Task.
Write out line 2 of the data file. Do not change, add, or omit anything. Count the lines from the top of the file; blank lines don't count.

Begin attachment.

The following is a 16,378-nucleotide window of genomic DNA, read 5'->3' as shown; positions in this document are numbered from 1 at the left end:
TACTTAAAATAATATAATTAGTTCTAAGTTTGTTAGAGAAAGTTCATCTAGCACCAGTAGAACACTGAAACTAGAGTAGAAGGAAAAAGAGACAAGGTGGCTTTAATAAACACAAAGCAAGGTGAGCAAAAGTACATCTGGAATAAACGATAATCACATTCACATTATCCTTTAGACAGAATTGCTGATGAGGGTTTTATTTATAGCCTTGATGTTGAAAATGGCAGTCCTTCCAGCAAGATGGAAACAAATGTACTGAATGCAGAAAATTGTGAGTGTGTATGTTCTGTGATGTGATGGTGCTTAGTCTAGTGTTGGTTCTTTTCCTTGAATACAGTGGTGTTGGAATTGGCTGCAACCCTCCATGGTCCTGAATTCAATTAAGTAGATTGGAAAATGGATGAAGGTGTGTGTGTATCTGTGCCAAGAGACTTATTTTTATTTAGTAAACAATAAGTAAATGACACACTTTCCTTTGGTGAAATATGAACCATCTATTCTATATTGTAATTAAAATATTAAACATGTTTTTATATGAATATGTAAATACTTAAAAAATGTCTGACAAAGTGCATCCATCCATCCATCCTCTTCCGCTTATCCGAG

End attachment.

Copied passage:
TACTTAAAATAATATAATTAGTTCTAAGTTTGTTAGAGAAAGTTCATCTAGCACCAGTAGAACACTGAAACTAGAGTAGAAGGAAAAAGAGACAAGGTGGCTTTAATAAACACAAAGCAAGGTGAGCAAAAGTACATCTGGAATAAACGATAATCACATTCACATTATCCTTTAGACAGAATTGCTGATGAGGGTTTTATTTATAGCCTTGATGTTGAAAATGGCAGTCCTTCCAGCAAGATGGAAACAAATGTACTGAATGCAGAAAATTGTGAGTGTGTATGTTCTGTGATGTGATGGTGCTTAGTCTAGTGTTGGTTCTTTTCCTTGAATACAGTGGTGTTGGAATTGGCTGCAACCCTCCATGGTCCTGAATTCAATTAAGTAGATTGGAAAATGGATGAAGGTGTGTGTGTATCTGTGCCAAGAGACTTATTTTTATTTAGTAAACAATAAGTAAATGACACACTTTCCTTTGGTGAAATATGAACCATCTATTCTATATTGTAATTAAAATATTAAACATGTTTTTATATGAATATGTAAATACTTAAAAAATGTCTGACAAAGTGCATCCATCCATCCATCCTCTTCCGCTTATCCGAG